Tedros Adhanom Ghebreyesus, Director-General of the World Health Organization (WHO). (Salvatore Di Nolfi/Keystone via AP, File)
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Pence vows US will ask WHO ‘tough questions’ over how ‘they could have been so wrong’ about coronavirus
Vice President Mike Pence told “Hannity” Wednesday night that the U.S. will ask “tough questions” of the World Health Organization (WHO) over its handling of the coronavirus pandemic after the global health agency’s director warned President Trump and other world leaders against “politicizing” the outbreak.
“This is a president who believes in accountability, and the American taxpayers provide tens of millions of dollars to the World Health Organization,” Pence said. “And as the president said yesterday, I suspect we will continue to do that, but that doesn’t mean that at the right time in the future we aren’t going to ask the tough questions about how the World Health Organization could have been so wrong.” Click here for more on our top story.
New CDC guidance says some essential workers exposed to coronavirus can return to work
The Centers for Disease Control and Prevention (CDC) announced new coronavirus guidance Wednesday saying some essential workers who have been exposed to COVID-19 but are not showing symptoms can return to work.
Each worker would need to take his or her temperature twice a day for signs of a fever and wear a face mask at work and out in public to prevent the spread of the virus, Dr. Robert Redfield, director of the CDC, said at Wednesday’s White House coronavirus briefing.
Redfield said the guidance was an effort to “really begin to get these critical workers back into the workforce so that we won’t have worker shortage in these critical industries,” including first responders, health care workers, food supply workers and more.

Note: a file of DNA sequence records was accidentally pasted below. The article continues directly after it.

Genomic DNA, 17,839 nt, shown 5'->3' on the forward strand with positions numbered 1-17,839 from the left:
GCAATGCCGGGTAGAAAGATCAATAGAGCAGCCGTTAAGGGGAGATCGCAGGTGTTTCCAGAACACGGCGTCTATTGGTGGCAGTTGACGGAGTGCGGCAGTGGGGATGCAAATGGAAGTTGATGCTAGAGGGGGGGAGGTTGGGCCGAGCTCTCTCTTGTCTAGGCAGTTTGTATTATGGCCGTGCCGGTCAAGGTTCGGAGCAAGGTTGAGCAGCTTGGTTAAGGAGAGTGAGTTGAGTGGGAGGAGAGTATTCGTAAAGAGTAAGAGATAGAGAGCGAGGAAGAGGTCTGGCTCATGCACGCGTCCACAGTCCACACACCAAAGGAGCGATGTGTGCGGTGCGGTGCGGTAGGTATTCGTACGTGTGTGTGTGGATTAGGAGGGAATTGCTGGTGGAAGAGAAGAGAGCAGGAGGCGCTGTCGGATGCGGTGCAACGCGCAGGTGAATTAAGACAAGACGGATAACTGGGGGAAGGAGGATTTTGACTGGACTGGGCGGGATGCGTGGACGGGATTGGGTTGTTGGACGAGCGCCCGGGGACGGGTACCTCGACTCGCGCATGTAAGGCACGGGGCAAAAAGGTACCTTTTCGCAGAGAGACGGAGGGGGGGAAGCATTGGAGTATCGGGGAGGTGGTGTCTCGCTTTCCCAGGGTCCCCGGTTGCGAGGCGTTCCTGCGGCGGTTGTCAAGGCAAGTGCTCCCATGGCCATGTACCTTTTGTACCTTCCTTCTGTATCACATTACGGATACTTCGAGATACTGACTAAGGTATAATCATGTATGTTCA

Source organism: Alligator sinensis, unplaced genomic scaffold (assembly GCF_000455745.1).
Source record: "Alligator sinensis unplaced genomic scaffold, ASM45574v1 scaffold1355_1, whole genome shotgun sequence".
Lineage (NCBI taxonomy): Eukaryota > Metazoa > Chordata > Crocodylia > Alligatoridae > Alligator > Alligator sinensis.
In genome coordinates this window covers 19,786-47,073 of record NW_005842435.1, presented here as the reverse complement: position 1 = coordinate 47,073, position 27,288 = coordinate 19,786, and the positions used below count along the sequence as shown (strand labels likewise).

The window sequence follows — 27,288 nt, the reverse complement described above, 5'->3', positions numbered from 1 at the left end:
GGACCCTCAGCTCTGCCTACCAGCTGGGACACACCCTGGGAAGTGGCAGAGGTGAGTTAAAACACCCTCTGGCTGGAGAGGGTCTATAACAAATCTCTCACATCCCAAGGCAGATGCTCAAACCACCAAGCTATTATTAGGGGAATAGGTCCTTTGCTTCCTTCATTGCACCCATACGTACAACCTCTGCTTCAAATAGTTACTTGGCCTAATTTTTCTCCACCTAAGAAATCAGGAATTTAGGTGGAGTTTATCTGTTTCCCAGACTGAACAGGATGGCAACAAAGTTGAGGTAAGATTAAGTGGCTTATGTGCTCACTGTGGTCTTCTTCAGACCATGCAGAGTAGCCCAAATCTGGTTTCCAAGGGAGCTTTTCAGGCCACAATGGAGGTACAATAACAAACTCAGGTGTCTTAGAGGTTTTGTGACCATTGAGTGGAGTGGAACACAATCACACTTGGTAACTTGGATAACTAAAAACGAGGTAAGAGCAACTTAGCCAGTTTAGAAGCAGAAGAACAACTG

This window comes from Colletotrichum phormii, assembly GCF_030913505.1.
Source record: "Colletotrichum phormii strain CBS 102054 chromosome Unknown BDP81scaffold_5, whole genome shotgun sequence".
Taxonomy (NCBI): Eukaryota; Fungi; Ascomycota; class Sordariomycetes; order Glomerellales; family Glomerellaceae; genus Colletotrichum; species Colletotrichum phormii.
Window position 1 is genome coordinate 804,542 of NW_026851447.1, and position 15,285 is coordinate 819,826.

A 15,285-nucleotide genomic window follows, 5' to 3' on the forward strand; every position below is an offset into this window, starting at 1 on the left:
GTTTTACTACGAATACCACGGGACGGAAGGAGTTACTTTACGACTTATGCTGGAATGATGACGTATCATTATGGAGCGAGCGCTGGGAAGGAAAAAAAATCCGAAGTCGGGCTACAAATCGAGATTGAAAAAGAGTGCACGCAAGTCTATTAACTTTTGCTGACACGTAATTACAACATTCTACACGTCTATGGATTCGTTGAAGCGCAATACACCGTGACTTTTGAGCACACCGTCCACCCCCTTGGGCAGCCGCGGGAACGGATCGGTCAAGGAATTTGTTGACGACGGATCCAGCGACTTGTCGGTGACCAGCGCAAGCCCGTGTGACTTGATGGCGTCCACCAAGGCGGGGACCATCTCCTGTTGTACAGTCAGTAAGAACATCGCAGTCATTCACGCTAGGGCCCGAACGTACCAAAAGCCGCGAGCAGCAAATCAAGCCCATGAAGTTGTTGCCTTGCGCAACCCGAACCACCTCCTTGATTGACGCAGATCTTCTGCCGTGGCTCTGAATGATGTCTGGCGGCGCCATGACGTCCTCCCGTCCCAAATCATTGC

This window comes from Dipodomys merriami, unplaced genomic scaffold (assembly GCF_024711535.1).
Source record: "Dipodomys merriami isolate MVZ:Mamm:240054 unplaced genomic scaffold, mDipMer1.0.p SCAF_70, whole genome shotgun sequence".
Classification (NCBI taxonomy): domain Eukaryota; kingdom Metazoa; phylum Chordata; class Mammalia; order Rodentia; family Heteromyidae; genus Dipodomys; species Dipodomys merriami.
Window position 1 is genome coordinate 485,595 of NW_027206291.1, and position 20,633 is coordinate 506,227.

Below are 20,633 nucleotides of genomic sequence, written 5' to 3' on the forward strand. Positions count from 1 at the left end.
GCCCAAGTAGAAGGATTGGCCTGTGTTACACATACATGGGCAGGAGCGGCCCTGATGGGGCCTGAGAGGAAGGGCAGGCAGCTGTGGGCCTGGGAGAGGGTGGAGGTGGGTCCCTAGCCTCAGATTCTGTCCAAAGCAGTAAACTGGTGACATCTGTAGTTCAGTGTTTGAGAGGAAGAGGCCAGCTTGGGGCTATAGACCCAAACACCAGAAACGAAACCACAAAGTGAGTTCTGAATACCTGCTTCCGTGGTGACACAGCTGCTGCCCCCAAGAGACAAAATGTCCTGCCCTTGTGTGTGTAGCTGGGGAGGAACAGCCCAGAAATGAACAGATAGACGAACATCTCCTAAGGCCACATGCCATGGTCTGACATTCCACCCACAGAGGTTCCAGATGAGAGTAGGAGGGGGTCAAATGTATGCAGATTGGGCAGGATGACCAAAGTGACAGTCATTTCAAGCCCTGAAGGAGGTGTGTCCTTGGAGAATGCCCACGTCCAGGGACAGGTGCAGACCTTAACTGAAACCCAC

The CDC’s announcement came after the number of coronavirus cases in the U.S. surpassed the 400,000 mark Wednesday. Click here for more.
Other related developments:
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– Barr disappointed by partisan attacks leveled at Trump, says media on a ‘jihad’ against hydroxychloroquine
– France’s chief epidemiologist: US will ‘probably have the most problems’ with coronavirus, partly due to obesity
Biden, at virtual event as presumptive nominee, suggests Kamala Harris will play a big role in his campaign
At a virtual town hall Wednesday, just hours after Bernie Sanders dropped out of the presidential race, Joe Biden assumed the mantle of his party’s presumptive nominee — and, at a separate virtual fundraiser, the former vice president suggested that one-time rival Kamala Harris may play a big role in his campaign going forward.
Streaming live to some 1,621 viewers on YouTube, Biden praised Sanders during the town hall for being a persistent and “passionate voice for progress,” and also lauded the independent U.S. senator from Vermont for “energizing millions of supporters.”
At a virtual fundraiser earlier in the day, Harris appeared on video from Washington and blasted President Trump as a “complete failure” and asserted Biden would be the right president at a time when people “need to have hope … need to have faith.” (Just last year, when Harris was still a presidential candidate, she publicly accused Biden at a presidential debate of supporting what she suggested were racist school busing policies.)
Biden responded in kind, praising Harris for running a “helluva race” and reminding attendees that “we go back a long way,” a reference to Harris’ friendship with Biden’s late son, Beau. (Harris was California’s attorney general at the same time Beau Biden held the post in Delaware.)
Seemingly teasing the running mate chatter, Biden added: “I’m so lucky to have you be a part of this partnership going forward. Working together, we can make a great deal of progress. … I’m coming for you, kid.” Click here for more.
America Together: Send us your photos and we’ll tell your story as the nation battles coronavirus.
New York-area coronavirus outbreak originated primarily in Europe, not China: report
Some doctors hesitant to use ventilators during coronavirus pandemic.
Melissa Francis volunteers to ‘lead the charge’ to receive coronavirus antibody test.
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SOME PARTING WORDS
Sean Hannity warns the coronavirus could rebound but the country can’t be shut be down like this again.
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Fox News First is compiled by Fox News’ Bryan Robinson. Thank you for making us your first choice in the morning! Stay safe and look out for each other — we will get through this coronavirus crisis together. We’ll see you in your inbox first thing Friday morning.